timberland eurosprint tree History of the Republican Party United States
See also: History of the Democratic Party (United States)
The Republican Party began in 1854 with the formation of the Third Party System. Since around 1880, it has come to be known as the GOP (or “Grand Old Party”). It was the dominant national political party until 1932. After which time it struggled while the Democratic Party under the New Deal Coalition was dominant. Since 1968, the GOP has won 7 of 10 presidential elections (losing in 1976, 1992, and 1996), but infrequently controlling Congress. Its great rival is the Democratic Party.
The Republican party began as a spontaneous grass roots protest against the Kansas Nebraska Act of 1854, which allowed slavery into western territories where it had been forbidden by earlier compromises. The creation of the new party, along with the death of the Whig Party, realigned American politics. The central issues were new, as were the voter alignments, and the balance of power in Congress. The name “Republican” gained such favor in 1854 because “republicanism” was the paramount political value the new party meant to uphold. The name also echoed the former Jeffersonian party of the First Party System. The party founders adopted the name “Republican” to indicate it was the carrier of “republican” beliefs about civic virtue, and opposition to aristocracy and corruption. 
Two small cities of the Yankee diaspora, Ripon, Wisconsin, and Jackson, Michigan, claim the birthplace honors.  Ripon held the first county convention on March 20, 1854. Jackson held the first statewide convention where delegates on July 6, 1854 declared their new party opposed to the expansion of slavery into new territories and selected a state wide slate of candidates. The Midwest took the lead in forming state party tickets, while the eastern states lagged a year or so. There were no efforts to organize the party in the South, apart from a few areas adjacent to free states. The new party was sectional, based in the northeast and northern Midwest areas with a strong Yankee presence. It had only scattered support in slave states before the Civil War.
The first presidential nomination in 1856 when to an obscure western explorer John C. Fremont, as the party crusaded against the Slave Power with the slogan, “Free Soil, Free Labor, Free men, Fremont and victory!” Democrats warned darkly that disunion and Civil War would result. The remnants of the Know Nothing movement prevented the new party from sweeping the North, and the Democrats elected James Buchanan. By 1858 the Know Nothings were gone and the Republicans swept the North. The 1860 election seemed a certain victory, for the party had majorities in states with a majority of the electoral votes. In the event the opposition split three ways, and Abraham Lincoln coasted to an easy victory, carrying 18 states with 190 electoral votes, while the opposition carried 15 states (mostly in the South) with 123 electoral votes. It vigorously argued that free market labor was superior to slavery and the very foundation of civic virtue and true American values this is the “Free Soil, Free Labor, Free Men” ideology explored by historian Eric Foner . The Republicans absorbed the previous traditions of its members, most of whom had been Whigs, and some of whom had been Democrats or members of third parties (especially the Free Soil Party and Know Nothings (American Party). Many Democrats who joined up were rewarded with governorships. The churches also provided social networks that politicians used to sign up voters. The pietistic churches, heavily influenced by the revivals of the Second Great Awakening, emphasized the duty of the Christian to purge sin from society. Sin took many forms alcoholism, polygamy and slavery became special targets for the Republicans. The Yankees, who dominated New England, much of upstate New York, and much of the upper Midwest were the strongest supporters of the new party. This was especially true for the pietistic Congregationalists and Presbyterians among them and (during the war), the Methodists, along with Scandinavian Lutherans. The Quakers were a small tight knit group that was heavily Republican. The liturgical churches (Roman Catholic, Episcopal, German Lutheran), by contrast, largely rejected the moralism of the GOP; most of their adherents voted Democratic. John C. Frmont ran as the first Republican nominee for President in 1856, using the political slogan: “Free soil, free labor, free speech, free men, Frmont.” Although Frmont’s bid was unsuccessful, the party showed a strong base. It dominated in New England, New York and the northern Midwest, and had a strong presence in the rest of the North. It had almost no support in the South, where it was roundly denounced in 1856 60 as a divisive force that threatened civil war. The election of Abraham Lincoln in 1860 ended the domination of the fragile coalition of pro slavery southern Democrats and conciliatory northern Democrats which had existed since the days of Andrew Jackson. Instead, a new era of Republican dominance based in the industrial and agricultural north ensued. Republicans still often refer to their party as the “party of Lincoln” in honor of the first Republican President.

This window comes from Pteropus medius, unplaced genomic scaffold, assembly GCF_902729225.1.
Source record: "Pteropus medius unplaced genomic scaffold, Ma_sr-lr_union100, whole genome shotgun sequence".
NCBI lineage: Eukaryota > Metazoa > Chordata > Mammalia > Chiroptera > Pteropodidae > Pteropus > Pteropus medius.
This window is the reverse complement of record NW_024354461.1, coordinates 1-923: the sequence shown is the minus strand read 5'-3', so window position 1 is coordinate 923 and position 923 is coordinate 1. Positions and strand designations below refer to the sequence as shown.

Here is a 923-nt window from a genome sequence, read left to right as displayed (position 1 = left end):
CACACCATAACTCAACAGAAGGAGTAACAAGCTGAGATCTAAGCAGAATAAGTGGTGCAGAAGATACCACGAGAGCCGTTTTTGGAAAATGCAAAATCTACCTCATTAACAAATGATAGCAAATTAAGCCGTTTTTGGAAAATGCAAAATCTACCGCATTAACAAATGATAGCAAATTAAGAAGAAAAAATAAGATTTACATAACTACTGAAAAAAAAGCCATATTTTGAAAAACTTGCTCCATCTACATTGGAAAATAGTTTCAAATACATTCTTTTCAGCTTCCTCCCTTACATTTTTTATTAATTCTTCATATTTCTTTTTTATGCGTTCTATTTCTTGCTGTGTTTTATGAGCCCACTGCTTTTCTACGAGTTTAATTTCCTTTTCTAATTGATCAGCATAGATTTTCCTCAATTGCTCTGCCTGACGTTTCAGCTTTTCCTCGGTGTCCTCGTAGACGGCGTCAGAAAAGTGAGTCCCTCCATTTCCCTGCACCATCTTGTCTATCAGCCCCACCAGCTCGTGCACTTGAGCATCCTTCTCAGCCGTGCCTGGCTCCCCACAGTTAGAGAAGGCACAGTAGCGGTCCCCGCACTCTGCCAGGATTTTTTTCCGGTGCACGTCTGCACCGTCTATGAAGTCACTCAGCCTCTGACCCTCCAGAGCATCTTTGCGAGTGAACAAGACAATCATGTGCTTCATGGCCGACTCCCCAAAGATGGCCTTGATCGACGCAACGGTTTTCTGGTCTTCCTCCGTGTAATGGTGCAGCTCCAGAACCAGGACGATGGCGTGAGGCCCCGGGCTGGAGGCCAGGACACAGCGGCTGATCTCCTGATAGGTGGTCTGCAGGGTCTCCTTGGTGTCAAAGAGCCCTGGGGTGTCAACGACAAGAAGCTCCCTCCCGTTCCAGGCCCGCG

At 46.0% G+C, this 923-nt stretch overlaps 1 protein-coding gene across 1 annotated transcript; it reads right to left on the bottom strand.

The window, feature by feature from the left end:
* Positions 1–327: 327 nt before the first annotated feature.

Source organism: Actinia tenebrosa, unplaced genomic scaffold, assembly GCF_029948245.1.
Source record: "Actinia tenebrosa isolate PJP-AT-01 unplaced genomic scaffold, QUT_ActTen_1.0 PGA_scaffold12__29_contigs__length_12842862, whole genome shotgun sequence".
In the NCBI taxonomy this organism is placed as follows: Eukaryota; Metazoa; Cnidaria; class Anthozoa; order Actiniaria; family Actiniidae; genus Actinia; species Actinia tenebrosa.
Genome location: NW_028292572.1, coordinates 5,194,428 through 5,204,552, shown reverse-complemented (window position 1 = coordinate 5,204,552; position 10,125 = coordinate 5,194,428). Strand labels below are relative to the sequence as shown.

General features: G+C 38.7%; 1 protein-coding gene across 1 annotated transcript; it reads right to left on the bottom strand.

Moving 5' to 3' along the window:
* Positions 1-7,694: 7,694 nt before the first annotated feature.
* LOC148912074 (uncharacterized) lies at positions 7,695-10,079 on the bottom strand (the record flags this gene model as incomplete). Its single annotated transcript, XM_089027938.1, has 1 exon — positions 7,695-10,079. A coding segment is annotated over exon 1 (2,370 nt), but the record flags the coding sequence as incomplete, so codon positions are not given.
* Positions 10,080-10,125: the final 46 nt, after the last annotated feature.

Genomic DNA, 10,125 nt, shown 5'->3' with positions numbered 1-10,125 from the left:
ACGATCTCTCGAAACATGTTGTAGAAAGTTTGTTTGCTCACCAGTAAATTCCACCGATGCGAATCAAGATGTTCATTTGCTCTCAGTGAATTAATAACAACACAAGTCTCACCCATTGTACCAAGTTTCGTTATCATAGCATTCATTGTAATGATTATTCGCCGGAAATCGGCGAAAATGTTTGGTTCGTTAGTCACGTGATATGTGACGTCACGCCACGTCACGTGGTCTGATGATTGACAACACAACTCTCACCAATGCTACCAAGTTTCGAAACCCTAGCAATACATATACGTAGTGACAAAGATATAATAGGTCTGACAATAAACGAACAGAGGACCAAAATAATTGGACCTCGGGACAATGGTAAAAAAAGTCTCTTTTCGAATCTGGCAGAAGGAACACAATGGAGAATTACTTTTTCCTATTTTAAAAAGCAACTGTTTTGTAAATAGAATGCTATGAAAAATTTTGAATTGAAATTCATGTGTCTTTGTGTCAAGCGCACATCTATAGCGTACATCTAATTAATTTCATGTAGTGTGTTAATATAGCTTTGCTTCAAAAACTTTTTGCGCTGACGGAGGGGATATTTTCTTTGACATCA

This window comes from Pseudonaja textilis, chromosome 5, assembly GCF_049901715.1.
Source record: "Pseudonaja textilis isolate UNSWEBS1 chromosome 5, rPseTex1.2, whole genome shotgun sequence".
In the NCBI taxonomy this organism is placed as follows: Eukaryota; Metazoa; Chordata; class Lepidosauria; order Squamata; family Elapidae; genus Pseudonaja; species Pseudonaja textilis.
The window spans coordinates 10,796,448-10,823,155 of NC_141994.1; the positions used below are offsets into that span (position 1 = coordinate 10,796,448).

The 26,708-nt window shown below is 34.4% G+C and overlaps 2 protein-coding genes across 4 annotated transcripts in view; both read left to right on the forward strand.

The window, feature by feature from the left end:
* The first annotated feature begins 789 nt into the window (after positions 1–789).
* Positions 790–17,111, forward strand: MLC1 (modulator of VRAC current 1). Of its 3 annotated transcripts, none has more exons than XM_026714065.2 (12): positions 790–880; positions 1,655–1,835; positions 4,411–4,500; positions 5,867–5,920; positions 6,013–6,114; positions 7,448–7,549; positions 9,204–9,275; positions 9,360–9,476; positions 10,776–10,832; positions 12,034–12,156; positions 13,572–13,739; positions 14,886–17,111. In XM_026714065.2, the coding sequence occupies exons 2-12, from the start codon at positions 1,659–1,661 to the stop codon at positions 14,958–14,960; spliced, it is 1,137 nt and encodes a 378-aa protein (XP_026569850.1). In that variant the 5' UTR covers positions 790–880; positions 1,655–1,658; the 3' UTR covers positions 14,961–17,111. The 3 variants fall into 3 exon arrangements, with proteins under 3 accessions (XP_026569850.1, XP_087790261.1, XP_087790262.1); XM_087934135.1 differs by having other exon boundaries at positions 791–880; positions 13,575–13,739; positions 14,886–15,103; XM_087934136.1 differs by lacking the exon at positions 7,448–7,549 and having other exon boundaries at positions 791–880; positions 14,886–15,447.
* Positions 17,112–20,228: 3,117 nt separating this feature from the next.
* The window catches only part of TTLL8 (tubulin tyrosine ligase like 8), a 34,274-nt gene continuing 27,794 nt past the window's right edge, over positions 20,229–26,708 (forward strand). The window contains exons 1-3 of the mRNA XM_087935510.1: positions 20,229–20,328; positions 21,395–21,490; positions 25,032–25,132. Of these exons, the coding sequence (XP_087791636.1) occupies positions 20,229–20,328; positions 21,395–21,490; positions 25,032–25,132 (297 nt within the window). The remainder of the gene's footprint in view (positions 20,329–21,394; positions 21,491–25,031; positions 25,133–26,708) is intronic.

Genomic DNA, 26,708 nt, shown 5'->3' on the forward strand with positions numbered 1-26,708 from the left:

See also: American election campaigns in the 19th century
See also: Third Party System